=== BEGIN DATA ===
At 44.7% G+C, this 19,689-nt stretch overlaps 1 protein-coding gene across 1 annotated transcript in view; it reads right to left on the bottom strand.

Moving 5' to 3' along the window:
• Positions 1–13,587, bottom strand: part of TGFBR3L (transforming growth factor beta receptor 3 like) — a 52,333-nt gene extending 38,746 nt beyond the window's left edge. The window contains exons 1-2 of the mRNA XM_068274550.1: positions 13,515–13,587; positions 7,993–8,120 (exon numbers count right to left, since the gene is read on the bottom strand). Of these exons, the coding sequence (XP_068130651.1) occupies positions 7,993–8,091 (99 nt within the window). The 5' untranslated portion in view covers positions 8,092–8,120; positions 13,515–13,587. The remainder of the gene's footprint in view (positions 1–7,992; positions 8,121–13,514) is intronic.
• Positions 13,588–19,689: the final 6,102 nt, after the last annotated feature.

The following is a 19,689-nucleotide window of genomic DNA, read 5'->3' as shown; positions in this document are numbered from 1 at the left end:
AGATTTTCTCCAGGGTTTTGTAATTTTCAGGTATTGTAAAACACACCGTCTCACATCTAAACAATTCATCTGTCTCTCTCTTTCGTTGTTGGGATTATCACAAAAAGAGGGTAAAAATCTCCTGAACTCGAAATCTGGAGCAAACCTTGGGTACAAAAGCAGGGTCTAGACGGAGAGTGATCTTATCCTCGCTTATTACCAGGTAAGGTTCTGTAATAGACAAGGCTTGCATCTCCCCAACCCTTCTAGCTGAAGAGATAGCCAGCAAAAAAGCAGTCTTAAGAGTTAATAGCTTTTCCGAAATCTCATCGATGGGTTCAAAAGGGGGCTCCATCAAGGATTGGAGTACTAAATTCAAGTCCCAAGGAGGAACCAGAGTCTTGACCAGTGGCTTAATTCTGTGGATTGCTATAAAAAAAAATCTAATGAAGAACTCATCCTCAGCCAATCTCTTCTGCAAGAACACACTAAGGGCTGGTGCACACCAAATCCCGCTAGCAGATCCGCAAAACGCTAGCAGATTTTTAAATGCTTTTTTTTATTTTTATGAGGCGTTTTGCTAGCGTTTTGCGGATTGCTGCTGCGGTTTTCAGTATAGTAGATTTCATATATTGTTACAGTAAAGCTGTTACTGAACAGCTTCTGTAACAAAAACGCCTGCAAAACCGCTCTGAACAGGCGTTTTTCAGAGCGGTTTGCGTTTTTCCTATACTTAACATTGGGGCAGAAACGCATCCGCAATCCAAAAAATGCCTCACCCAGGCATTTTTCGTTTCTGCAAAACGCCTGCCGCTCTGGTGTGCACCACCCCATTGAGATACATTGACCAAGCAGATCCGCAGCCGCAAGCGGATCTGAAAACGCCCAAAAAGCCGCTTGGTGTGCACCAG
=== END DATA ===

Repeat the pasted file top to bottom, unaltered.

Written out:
At 44.7% G+C, this 19,689-nt stretch overlaps 1 protein-coding gene across 1 annotated transcript in view; it reads right to left on the bottom strand.

Moving 5' to 3' along the window:
• Positions 1–13,587, bottom strand: part of TGFBR3L (transforming growth factor beta receptor 3 like) — a 52,333-nt gene extending 38,746 nt beyond the window's left edge. The window contains exons 1-2 of the mRNA XM_068274550.1: positions 13,515–13,587; positions 7,993–8,120 (exon numbers count right to left, since the gene is read on the bottom strand). Of these exons, the coding sequence (XP_068130651.1) occupies positions 7,993–8,091 (99 nt within the window). The 5' untranslated portion in view covers positions 8,092–8,120; positions 13,515–13,587. The remainder of the gene's footprint in view (positions 1–7,992; positions 8,121–13,514) is intronic.
• Positions 13,588–19,689: the final 6,102 nt, after the last annotated feature.

The following is a 19,689-nucleotide window of genomic DNA, read 5'->3' as shown; positions in this document are numbered from 1 at the left end:
AGATTTTCTCCAGGGTTTTGTAATTTTCAGGTATTGTAAAACACACCGTCTCACATCTAAACAATTCATCTGTCTCTCTCTTTCGTTGTTGGGATTATCACAAAAAGAGGGTAAAAATCTCCTGAACTCGAAATCTGGAGCAAACCTTGGGTACAAAAGCAGGGTCTAGACGGAGAGTGATCTTATCCTCGCTTATTACCAGGTAAGGTTCTGTAATAGACAAGGCTTGCATCTCCCCAACCCTTCTAGCTGAAGAGATAGCCAGCAAAAAAGCAGTCTTAAGAGTTAATAGCTTTTCCGAAATCTCATCGATGGGTTCAAAAGGGGGCTCCATCAAGGATTGGAGTACTAAATTCAAGTCCCAAGGAGGAACCAGAGTCTTGACCAGTGGCTTAATTCTGTGGATTGCTATAAAAAAAAATCTAATGAAGAACTCATCCTCAGCCAATCTCTTCTGCAAGAACACACTAAGGGCTGGTGCACACCAAATCCCGCTAGCAGATCCGCAAAACGCTAGCAGATTTTTAAATGCTTTTTTTTATTTTTATGAGGCGTTTTGCTAGCGTTTTGCGGATTGCTGCTGCGGTTTTCAGTATAGTAGATTTCATATATTGTTACAGTAAAGCTGTTACTGAACAGCTTCTGTAACAAAAACGCCTGCAAAACCGCTCTGAACAGGCGTTTTTCAGAGCGGTTTGCGTTTTTCCTATACTTAACATTGGGGCAGAAACGCATCCGCAATCCAAAAAATGCCTCACCCAGGCATTTTTCGTTTCTGCAAAACGCCTGCCGCTCTGGTGTGCACCACCCCATTGAGATACATTGACCAAGCAGATCCGCAGCCGCAAGCGGATCTGAAAACGCCCAAAAAGCCGCTTGGTGTGCACCAG